Friday, March 7, 2014
By M.D. Harmon
As if we didn't have enough financial trouble, yet another trauma looms on the horizon.
Everyone's familiar with the "housing bubble," the falloff in real estate values created largely by political pressure to increase home ownership in various low-income groups that most banks deemed unqualified to take on long-term debt.
Instituted under the Clinton administration and expanded under both Presidents George W. Bush and Obama (with Rep. Barney Frank and Sen. Chris Dodd as chief advocates via the federally guaranteed loan agencies Freddie Mac and Fannie Mae), the policy encouraged investment firms to collect and sell those high-risk loans under the logical belief that the feds would stand behind them.
At first, prices rose with demand, but that was followed by an inevitable steep decline as borrowers defaulted, foreclosures rose, home values crashed and banks toppled (unless they were deemed "too big to fail," in which case government intervened when it should have let the market sort things out).
But many readers may not be familiar -- though they will be soon -- with the next economic debacle caused by government overinvestment in an economic sector: the "higher-education bubble."
In their own weird way, the Occupy Wall Street Obamavilles, now being uprooted nationally due to their threats to public safety and public health, offer some testimony to the impact of the higher-ed bubble.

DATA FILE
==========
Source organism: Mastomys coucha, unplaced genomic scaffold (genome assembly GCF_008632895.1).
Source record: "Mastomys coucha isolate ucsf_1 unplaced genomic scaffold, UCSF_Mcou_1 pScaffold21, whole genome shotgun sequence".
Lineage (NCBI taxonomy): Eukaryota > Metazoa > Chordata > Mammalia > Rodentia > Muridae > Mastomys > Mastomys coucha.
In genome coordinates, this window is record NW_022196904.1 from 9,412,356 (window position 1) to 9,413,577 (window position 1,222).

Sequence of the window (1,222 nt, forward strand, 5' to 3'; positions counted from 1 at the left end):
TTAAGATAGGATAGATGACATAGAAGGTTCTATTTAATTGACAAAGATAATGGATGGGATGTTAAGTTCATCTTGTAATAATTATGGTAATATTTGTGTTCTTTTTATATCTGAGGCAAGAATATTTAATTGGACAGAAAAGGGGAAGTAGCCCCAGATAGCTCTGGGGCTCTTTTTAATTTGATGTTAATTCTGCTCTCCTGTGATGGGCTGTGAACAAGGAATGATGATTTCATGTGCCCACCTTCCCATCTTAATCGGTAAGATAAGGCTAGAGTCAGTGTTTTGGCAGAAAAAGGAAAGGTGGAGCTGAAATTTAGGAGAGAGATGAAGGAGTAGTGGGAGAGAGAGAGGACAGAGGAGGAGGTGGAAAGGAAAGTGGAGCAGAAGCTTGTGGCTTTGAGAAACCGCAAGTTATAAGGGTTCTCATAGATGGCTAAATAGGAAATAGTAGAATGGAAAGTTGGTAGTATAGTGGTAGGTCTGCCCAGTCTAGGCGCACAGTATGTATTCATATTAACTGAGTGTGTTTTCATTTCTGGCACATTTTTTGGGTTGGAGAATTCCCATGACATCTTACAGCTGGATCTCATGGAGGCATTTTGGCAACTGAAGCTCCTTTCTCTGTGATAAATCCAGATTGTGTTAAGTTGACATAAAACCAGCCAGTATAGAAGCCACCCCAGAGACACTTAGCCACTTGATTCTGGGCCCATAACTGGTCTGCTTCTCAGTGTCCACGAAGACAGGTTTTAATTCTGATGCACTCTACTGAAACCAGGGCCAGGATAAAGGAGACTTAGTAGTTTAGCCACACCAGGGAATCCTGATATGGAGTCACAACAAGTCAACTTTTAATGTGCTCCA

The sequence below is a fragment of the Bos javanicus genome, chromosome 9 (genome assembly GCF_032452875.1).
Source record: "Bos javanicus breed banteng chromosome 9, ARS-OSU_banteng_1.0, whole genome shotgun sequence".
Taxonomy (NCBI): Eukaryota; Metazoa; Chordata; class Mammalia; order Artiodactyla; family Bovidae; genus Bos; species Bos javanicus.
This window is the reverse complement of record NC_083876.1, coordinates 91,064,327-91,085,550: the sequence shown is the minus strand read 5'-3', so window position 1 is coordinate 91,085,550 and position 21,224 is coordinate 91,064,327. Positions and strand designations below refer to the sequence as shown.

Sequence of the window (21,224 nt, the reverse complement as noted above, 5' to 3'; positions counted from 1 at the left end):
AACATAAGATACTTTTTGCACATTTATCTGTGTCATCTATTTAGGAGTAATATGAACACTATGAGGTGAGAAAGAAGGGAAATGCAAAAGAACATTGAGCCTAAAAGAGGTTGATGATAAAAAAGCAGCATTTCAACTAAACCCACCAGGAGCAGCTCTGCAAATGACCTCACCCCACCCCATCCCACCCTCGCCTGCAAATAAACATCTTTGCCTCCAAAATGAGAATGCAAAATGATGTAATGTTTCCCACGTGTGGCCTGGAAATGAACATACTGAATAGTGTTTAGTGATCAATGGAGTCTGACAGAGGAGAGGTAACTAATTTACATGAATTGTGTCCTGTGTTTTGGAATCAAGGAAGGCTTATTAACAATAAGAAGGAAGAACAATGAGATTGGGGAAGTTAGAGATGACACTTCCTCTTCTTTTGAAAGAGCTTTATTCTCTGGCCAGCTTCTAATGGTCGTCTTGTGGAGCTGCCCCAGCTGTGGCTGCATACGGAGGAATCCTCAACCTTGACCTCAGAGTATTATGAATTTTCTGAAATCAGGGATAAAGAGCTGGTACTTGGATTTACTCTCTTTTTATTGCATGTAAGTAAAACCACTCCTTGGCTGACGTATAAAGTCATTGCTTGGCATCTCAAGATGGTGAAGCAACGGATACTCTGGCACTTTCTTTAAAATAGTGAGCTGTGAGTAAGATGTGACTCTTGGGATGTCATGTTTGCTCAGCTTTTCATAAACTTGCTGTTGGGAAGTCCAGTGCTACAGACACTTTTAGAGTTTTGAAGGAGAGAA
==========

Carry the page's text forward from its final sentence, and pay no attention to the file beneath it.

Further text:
One of the goals OWS denizens consistently supported was the forgiveness of college loans, which in many cases obligated new graduates to repay tens of thousands of dollars out of beginning-level salaries (assuming they had jobs at all).
University of Tennessee law professor Glenn Reynolds, who blogs as "Instapundit," has been collecting comments on this issue. His sources say the problem isn't just a paucity of jobs (though the current glacier-slow recovery isn't helping), but also that our colleges are producing too many graduates who are unemployable in their chosen fields.
Either new graduates 1) have degrees in subjects for which there are very few, if any, openings available; or 2) they were not really capable of profiting from a college degree to begin with, but, because of grade inflation or the desirability of their tuition income, they were coddled through to a degree anyway, even though they still can't write a decent English sentence.
Yet, the cost of a degree keeps rising, especially at prestige schools, not because of the increased value of a degree but because government subsidies (either directly to schools or via student loans) provide substantial incentives to inflate prices rather than keep costs down. Tuition has been rising far faster than inflation for decades and is up 8.3 percent in just the past year in public schools, and more in private ones.
As the heavily indebted Occupiers have found out, their liberal arts degrees have relatively few takers in the job market, which is far more interested in graduates in "STEM" subjects (science, technology, engineering and mathematics).
One of Reynolds' citations this month comes from Moorad Alexanian, a physics professor at the University of North Carolina, who put the issue plainly: "The nation is saddled with a trillion dollars in student loan debt ready to follow the housing bubble. The floodgates have been opened wide to campus admission with faculty responding by adding courses and programs that do not prepare students in the important basic areas, especially in the hard sciences and mathematics.
"Accordingly, students do not seek truly academic knowledge and skills but are just satisfied with a diploma, which is used by potential employees as a selection tool. Students are thus shackled with bogus degrees that lead nowhere."
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